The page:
The Impact of the Pandemic

Then we have the COVID-19 pandemic, which has disproportionately impacted communities of color. We know that initial research suggests that about one third of people who had the virus will develop what is called “long COVID” which will now be classified as a disability. According to disability justice activist Rebecca Cokely, that means that we will be adding an estimated ten million people to the disability community who will be covered by the Americans with Disabilities Act of 1990. This law provides workplace and other protections for disabled people – although the implementation and enforcement of this law is far from perfect, and thus the cycle of ableism and racism starts again given the overrepresentation of people of color in this population.

These are just a few current-day snippets that tell us we need to be paying attention to both ableism, racism and the ways in which these two forms of oppression are related to one another. Ableism and racism exist in a symbiotic relationship, with each acting as the tool of the other. Being aware of the intersection between racism and ableism is part of how social workers can begin to disrupt this reality in their practice and in their larger communities. So, what can you do to be more aware of racism and ableism in your social work practice? You can start by paying attention to the disability side of the equation that often gets forgotten! Here are some activities for you to consider as you engage in this vital social justice work:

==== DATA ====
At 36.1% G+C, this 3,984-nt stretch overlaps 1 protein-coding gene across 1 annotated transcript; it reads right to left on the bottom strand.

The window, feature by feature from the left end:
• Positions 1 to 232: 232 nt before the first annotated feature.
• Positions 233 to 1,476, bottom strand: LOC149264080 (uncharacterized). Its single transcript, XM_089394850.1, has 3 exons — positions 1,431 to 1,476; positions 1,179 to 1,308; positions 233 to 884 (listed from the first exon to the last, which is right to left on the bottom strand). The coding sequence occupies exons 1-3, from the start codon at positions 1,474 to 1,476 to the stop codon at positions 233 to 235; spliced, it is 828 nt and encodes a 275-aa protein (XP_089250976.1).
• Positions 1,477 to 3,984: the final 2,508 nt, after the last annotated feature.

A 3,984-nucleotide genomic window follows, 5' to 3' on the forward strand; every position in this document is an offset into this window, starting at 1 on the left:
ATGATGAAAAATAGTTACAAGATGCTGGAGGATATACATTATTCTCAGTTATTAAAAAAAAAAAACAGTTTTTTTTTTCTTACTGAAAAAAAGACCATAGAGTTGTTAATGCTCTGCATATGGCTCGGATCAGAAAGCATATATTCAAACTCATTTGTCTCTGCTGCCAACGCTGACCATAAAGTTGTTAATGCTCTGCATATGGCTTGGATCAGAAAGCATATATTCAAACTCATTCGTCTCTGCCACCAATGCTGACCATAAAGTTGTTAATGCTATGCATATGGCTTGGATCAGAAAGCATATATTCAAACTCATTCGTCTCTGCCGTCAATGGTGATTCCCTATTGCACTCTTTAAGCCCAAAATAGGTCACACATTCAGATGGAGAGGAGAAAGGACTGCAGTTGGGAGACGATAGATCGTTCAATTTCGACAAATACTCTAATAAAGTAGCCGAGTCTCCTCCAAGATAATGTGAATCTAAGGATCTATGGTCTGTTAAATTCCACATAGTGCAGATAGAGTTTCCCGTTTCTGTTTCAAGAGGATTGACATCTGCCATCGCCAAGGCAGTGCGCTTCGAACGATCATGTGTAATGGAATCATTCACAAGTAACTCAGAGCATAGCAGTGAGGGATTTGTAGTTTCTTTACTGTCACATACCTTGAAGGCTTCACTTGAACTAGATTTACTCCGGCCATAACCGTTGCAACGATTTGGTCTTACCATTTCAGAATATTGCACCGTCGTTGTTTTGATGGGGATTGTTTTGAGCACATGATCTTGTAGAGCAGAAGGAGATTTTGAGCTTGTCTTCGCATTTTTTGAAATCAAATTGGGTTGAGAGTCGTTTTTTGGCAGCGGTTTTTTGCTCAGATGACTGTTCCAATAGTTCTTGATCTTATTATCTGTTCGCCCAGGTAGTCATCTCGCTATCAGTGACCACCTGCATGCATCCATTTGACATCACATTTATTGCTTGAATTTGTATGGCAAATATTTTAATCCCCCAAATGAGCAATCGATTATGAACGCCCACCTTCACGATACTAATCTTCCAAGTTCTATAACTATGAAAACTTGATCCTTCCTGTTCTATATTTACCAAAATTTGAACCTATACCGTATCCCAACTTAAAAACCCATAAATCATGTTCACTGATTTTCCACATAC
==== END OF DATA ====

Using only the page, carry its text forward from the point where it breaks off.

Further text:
1. Start by exploring your able-bodied privilege. Read the following prompts on able-bodied privilege from the Autistic Hoya blog, written by Autistic disability justice activist and lawyer Lydia X. Z. Brown. Which items were most salient to you? You may consider the list items from a personal and/or a professional perspective, focusing on how you may or may not experience these issues yourself or how you may have encountered these issues as a social worker. How do race and ethnicity factor into able-bodied privilege?
  2. Continue by building your personal disability awareness. What values and/or ideas do you hold that may unconsciously perpetuate ableism? Where did you pick up these values? How does this play out with your disabled clients of color? Take time to think these questions out, and be mindful of them as you move forward.
  3. Just as it is super important to acknowledge our potential for racism as people raised in a racist society, so too is it important to acknowledge the ways we may have engaged in the use of ableist language or expression of ableist attitudes. How have you or your agency/organization/company unconsciously or consciously used ableist language, or expressed ableist attitudes? How do race and ethnicity factor in here? How can you change things moving forward?